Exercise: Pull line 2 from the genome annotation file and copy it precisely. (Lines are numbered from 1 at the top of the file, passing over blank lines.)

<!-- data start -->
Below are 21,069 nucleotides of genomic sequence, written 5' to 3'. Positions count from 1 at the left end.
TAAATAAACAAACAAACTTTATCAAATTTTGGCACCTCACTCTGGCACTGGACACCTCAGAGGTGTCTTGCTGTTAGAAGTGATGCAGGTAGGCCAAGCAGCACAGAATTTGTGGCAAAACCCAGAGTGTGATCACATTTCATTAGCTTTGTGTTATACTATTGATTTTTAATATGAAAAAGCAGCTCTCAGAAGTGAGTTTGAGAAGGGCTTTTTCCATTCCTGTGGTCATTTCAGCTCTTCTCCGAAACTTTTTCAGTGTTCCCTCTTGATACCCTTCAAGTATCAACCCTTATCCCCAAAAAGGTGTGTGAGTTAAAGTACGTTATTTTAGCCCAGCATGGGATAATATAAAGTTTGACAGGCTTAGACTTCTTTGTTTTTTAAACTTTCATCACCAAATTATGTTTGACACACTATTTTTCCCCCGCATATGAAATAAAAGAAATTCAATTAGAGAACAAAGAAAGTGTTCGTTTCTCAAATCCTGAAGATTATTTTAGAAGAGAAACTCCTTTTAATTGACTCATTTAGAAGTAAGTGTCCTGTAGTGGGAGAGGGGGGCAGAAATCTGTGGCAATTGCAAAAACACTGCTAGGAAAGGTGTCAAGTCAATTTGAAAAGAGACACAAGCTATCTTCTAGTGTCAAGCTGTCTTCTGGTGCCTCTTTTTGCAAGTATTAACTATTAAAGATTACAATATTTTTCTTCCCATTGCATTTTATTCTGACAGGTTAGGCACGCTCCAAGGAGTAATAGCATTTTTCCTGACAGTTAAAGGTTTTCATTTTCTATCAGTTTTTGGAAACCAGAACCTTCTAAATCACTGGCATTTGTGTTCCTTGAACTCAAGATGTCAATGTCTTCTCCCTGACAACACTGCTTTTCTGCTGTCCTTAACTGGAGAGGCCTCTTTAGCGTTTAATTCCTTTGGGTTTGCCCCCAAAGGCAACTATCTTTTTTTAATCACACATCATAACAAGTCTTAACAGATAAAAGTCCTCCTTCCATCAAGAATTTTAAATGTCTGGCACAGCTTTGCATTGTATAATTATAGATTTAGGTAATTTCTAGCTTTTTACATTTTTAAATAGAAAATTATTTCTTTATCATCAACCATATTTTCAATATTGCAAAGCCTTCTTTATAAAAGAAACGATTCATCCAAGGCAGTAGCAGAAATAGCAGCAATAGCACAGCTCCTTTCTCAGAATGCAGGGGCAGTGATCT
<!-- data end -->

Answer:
TAAATAAACAAACAAACTTTATCAAATTTTGGCACCTCACTCTGGCACTGGACACCTCAGAGGTGTCTTGCTGTTAGAAGTGATGCAGGTAGGCCAAGCAGCACAGAATTTGTGGCAAAACCCAGAGTGTGATCACATTTCATTAGCTTTGTGTTATACTATTGATTTTTAATATGAAAAAGCAGCTCTCAGAAGTGAGTTTGAGAAGGGCTTTTTCCATTCCTGTGGTCATTTCAGCTCTTCTCCGAAACTTTTTCAGTGTTCCCTCTTGATACCCTTCAAGTATCAACCCTTATCCCCAAAAAGGTGTGTGAGTTAAAGTACGTTATTTTAGCCCAGCATGGGATAATATAAAGTTTGACAGGCTTAGACTTCTTTGTTTTTTAAACTTTCATCACCAAATTATGTTTGACACACTATTTTTCCCCCGCATATGAAATAAAAGAAATTCAATTAGAGAACAAAGAAAGTGTTCGTTTCTCAAATCCTGAAGATTATTTTAGAAGAGAAACTCCTTTTAATTGACTCATTTAGAAGTAAGTGTCCTGTAGTGGGAGAGGGGGGCAGAAATCTGTGGCAATTGCAAAAACACTGCTAGGAAAGGTGTCAAGTCAATTTGAAAAGAGACACAAGCTATCTTCTAGTGTCAAGCTGTCTTCTGGTGCCTCTTTTTGCAAGTATTAACTATTAAAGATTACAATATTTTTCTTCCCATTGCATTTTATTCTGACAGGTTAGGCACGCTCCAAGGAGTAATAGCATTTTTCCTGACAGTTAAAGGTTTTCATTTTCTATCAGTTTTTGGAAACCAGAACCTTCTAAATCACTGGCATTTGTGTTCCTTGAACTCAAGATGTCAATGTCTTCTCCCTGACAACACTGCTTTTCTGCTGTCCTTAACTGGAGAGGCCTCTTTAGCGTTTAATTCCTTTGGGTTTGCCCCCAAAGGCAACTATCTTTTTTTAATCACACATCATAACAAGTCTTAACAGATAAAAGTCCTCCTTCCATCAAGAATTTTAAATGTCTGGCACAGCTTTGCATTGTATAATTATAGATTTAGGTAATTTCTAGCTTTTTACATTTTTAAATAGAAAATTATTTCTTTATCATCAACCATATTTTCAATATTGCAAAGCCTTCTTTATAAAAGAAACGATTCATCCAAGGCAGTAGCAGAAATAGCAGCAATAGCACAGCTCCTTTCTCAGAATGCAGGGGCAGTGATCT